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Producing water at 260 degrees below zero

Producing water at 260 degrees below zero

Researchers at the Laboratory for Astrophysics of the Leiden Observatory have succeeded in producing water under conditions similar to those found in space.

 Chemical recipe

Frozen oxygen was bombarded with hydrogen atoms in a special piece of apparatus. This resulted in the formation of water, but also of a number of other molecules which have since been observed with the Spitzer space telescope. For nearly five years the research team of Professor Harold Linnartz of the Leiden Laboratory and Dr Herma Cuppen (Radboud University Nijmegen) have worked on this result: a complete chemical recipe for the formation of water in space at temperatures of 260 degrees Celsius below zero.

Water formation

At home you just turn on the tap, and water comes out. However, that water was not formed on earth. Our planet was much too hot for water formation when it was itself formed from the disc of dust, ice and gas that orbited around our sun 4.5 billion years ago. It was only after the earth had sufficiently cooled down that water became a possibility. This water was continually delivered in the course of a cosmic bombarding of ice remnants from this so-called protoplanetary disc.


The question is: how could water be formed there? The answer to this question is surprising. In one of the coldest and most empty spots in the Netherlands, Sergio Ioppolo (now Caltech and Radboud University Nijmegen) and Thanja Lamberts have bombarded frozen oxygen (O, O2 and O3) with hydrogen atoms. This imitates what happens in space, where at –260 degrees oxygen freezes on minuscule particles, and is then exposed to interactions with free hydrogen atoms. At typical interstellar temperatures, this apparently leads to the formation of both hydrogen peroxide (bleach) and water. In addition, a number of other molecules, including instable molecules, were found which turn out to be part of the cosmic recipe for water. 'And indeed,’ confirms Cuppen, ‘we have now observed these same molecules in space with the Spitzer space telescope.’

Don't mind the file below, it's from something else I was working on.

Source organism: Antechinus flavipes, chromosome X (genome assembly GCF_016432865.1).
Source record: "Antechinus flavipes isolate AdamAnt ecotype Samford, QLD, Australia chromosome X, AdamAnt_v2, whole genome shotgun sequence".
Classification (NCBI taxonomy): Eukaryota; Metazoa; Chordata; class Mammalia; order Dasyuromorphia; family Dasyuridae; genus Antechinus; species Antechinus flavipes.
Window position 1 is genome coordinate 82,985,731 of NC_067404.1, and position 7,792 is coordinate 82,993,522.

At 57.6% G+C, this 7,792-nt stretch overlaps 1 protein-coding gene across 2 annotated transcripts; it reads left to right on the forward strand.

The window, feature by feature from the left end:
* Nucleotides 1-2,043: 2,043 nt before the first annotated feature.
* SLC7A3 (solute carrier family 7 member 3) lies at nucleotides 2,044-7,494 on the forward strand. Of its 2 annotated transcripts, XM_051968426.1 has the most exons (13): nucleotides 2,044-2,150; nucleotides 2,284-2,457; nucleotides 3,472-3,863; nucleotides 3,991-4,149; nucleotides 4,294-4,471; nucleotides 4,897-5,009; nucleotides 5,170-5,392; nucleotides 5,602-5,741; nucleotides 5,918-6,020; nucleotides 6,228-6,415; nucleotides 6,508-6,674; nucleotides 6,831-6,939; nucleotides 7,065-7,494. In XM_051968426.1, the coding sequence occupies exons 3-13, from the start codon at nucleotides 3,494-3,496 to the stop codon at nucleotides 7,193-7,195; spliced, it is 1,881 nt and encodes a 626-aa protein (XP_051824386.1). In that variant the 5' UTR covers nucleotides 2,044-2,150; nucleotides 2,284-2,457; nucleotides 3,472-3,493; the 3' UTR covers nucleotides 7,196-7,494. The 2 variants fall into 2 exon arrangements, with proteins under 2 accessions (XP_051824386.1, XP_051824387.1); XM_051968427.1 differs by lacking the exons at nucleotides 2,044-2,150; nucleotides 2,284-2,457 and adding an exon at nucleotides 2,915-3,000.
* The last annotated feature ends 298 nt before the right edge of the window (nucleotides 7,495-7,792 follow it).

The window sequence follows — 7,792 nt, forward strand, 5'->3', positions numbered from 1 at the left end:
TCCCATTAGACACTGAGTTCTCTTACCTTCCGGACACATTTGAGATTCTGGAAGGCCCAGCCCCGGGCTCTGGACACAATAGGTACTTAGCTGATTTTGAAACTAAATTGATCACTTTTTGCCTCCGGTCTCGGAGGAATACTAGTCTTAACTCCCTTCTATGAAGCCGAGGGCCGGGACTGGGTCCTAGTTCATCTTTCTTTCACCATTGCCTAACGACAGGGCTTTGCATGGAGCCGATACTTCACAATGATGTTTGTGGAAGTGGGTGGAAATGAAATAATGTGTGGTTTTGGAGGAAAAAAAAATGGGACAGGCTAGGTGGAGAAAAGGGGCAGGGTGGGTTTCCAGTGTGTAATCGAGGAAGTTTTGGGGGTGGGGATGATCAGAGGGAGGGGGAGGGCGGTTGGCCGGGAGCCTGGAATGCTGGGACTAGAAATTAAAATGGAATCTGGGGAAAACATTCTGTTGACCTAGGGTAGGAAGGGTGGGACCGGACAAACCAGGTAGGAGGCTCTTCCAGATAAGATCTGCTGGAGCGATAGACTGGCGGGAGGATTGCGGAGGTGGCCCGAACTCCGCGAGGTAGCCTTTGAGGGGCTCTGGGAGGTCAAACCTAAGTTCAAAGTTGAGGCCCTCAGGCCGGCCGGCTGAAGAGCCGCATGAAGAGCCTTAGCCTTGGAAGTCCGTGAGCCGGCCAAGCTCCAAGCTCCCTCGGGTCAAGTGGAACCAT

Image : Interstellar ice on a micrometre-size particle about to be hit by a hydrogen atom

Water is everywhere

Linnartz: 'We now have a consistent image of how water is formed in space, namely through so-called hydrogenation reactions of ice on small particles. 'This process takes place everywhere in our galaxy, as well as outside it, in other galaxies.’ So water is everywhere: this is an important conclusion. Limmartz continues: 'Recent research in Leiden has shown that other, more complex molecules can also be formed in interstellar ice. If you're looking for life elsewhere, then the building blocks of life must be readily available in situ and we are gaining increasing understanding of the chemistry required to make this possible. We are on the right track!’

The next step is to use this knowledge to explain the relationship between normal (H2O) and heavy (HDO and D20) water on earth and the processes as they take place in space. We need this information to understand where the water on earth comes from precisely and how high the odds are that there might be water on other planets, possibly around other stars.


Source : http://www.research.leiden.edu/news/making-water-at-260-degrees-below-zero.html


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